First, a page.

US President Barack Obama is likely to nominate White House Chief of Staff Jack Lew to be his second-term Secretary of the Treasury, turning to one of Washington’s most knowledgeable budget experts to manage prickly fiscal negotiations with the US Congress and steer the still-shaky economy.
Lew’s nomination, expected yesterday, accelerates the overhaul of Obama’s top advisers, with new leaders at the Pentagon, State Department, Central Intelligence Agency and Department of Labor. Obama also must replace Lew with a new chief of staff, and that could have a ripple effect through the West Wing’s senior ranks.
A day ahead of the formal announcement, White House Press Secretary Jay Carney praised the expected nominee: “Over the past more than quarter of a century, Jack Lew has been an integral part of some of the most important budgetary financial and fiscal agreements, bipartisan agreements in Washington.”
Lew, 57, would bring to the Treasury a mastery of federal budget mechanics, honed during two stints as director of the Office of Management and Budget (OMB). While running the OMB during former US president Bill Clinton’s administration, Lew helped negotiate a balanced budget agreement with Congress, something that has eluded Washington ever since.
Lew’s budget background could help shape the Obama administration’s strategy in talks with congressional Republicans over the federal debt ceiling. Republican lawmakers are expected to demand deep budget cuts as the price for agreeing to raise the debt limit, which is expected to be reached some time next month.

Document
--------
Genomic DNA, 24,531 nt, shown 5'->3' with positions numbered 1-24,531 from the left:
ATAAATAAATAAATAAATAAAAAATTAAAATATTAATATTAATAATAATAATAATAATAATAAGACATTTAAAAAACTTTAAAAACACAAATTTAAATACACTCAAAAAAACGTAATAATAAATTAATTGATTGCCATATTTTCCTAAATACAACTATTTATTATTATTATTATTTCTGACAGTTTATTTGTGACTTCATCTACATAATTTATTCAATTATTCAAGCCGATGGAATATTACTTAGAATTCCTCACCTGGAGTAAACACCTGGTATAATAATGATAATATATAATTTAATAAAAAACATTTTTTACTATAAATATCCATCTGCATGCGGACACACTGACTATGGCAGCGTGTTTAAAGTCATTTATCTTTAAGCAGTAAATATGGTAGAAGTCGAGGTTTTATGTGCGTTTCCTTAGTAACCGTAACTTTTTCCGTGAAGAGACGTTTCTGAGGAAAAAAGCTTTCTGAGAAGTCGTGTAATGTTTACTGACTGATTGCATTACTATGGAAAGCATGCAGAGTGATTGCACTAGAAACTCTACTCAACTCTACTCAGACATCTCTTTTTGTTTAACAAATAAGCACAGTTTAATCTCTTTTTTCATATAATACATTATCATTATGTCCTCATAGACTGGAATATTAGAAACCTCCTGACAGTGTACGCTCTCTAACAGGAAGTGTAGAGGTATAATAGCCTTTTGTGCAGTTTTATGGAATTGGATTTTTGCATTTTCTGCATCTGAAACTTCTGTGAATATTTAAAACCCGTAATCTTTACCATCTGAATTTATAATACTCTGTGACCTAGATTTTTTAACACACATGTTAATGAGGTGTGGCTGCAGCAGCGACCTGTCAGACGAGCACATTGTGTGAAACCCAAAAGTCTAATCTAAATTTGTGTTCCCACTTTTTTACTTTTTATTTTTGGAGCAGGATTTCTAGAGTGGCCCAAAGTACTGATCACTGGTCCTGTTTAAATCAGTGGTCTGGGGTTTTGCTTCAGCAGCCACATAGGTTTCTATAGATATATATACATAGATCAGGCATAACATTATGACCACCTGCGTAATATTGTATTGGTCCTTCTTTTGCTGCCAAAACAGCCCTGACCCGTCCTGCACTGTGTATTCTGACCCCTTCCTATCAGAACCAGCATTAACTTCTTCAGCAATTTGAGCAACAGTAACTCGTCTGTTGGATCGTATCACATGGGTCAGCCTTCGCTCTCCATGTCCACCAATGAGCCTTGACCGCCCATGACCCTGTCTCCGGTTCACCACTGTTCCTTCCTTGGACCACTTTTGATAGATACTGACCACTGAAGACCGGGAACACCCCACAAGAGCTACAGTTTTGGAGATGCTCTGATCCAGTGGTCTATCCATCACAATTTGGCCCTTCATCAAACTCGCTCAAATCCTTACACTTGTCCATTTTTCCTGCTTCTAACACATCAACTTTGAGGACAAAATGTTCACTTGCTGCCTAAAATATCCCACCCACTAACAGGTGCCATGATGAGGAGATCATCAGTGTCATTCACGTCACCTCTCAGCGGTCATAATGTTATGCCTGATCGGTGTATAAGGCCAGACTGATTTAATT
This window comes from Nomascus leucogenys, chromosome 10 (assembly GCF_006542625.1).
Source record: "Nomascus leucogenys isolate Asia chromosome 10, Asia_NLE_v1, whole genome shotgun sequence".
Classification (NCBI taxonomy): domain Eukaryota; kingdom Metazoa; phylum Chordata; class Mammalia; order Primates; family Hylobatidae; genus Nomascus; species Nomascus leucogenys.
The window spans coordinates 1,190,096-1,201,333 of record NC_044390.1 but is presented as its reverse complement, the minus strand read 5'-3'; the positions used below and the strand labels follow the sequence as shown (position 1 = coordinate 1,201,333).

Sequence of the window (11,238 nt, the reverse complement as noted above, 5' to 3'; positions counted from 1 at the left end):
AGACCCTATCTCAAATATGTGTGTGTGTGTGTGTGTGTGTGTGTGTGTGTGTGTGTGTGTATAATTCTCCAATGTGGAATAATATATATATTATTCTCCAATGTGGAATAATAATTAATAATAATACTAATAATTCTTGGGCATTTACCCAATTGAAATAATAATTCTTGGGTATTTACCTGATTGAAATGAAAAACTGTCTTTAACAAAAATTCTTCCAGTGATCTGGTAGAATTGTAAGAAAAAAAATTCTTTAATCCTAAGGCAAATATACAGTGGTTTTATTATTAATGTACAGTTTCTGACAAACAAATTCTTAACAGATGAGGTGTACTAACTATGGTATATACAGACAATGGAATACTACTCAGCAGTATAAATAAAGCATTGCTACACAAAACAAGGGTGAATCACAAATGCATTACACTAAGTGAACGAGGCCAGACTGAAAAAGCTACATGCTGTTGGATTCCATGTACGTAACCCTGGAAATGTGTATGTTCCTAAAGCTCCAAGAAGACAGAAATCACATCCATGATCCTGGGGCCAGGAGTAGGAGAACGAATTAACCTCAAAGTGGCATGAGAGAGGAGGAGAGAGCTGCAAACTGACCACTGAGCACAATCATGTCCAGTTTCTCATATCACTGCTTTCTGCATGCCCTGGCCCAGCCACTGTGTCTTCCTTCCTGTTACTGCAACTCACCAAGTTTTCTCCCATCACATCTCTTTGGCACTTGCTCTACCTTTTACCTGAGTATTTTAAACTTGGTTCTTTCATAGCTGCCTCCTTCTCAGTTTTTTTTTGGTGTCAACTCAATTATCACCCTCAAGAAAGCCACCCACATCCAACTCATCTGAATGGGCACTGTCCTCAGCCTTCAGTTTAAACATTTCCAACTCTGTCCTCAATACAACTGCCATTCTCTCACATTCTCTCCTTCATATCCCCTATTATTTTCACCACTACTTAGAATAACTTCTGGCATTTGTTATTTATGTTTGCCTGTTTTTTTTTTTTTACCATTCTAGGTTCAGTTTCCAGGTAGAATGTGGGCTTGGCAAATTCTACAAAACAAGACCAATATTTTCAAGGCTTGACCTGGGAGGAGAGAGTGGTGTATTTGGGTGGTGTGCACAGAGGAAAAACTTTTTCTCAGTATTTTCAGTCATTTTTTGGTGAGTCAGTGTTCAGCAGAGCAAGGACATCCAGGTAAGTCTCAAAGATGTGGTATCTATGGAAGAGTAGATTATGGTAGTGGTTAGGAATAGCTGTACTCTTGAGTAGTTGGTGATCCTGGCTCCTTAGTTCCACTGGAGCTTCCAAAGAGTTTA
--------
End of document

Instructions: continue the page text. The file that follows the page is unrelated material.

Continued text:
“His resume is tailor-made for what is most important right now,” chief economist at Mesirow Financial in Chicago Diane Swonk said.
On Wall Street, Lew was managing director and chief operating officer of Citi Global Wealth Management and then Citi Alternative Investments. At the start of the Obama administration, he oversaw international economic issues at the State Department.
Lew has long been considered the favorite to replace current Treasury Secretary Timothy Geithner. The last original member of Obama’s economic team, Geithner plans to leave the administration later this month.
Lew’s nomination will do little to quiet questions about diversity in Obama’s second-term leadership team. The president’s other nominees are all white men: Democratic Senator John Kerry for the State Department, former Republican senator Chuck Hagel to lead the Pentagon and White House counterterrorism adviser John Brennan for the CIA’s top job.
One prominent woman in Obama’s Cabinet, Labor Secretary Hilda Solis, told colleagues on Wednesday that she was resigning from her post. No successor was named.
Like other Obama nominees for second-term Cabinet posts, Lew’s selection underscores how the nation and the world have changed since the president took office four years ago.
Geithner brought to the job deep knowledge of Wall Street and financial markets at a time when the administration was seeking to shore up the big banks and pull the economy bank from the brink of a new depression. With the economy now stabilized, if still sluggish, Obama’s second term is likely to focus more on battles with Congress over spending cuts and the debt.
Lew is expected to be easily confirmed by the Senate, though at least one prominent Republican has already stated his opposition.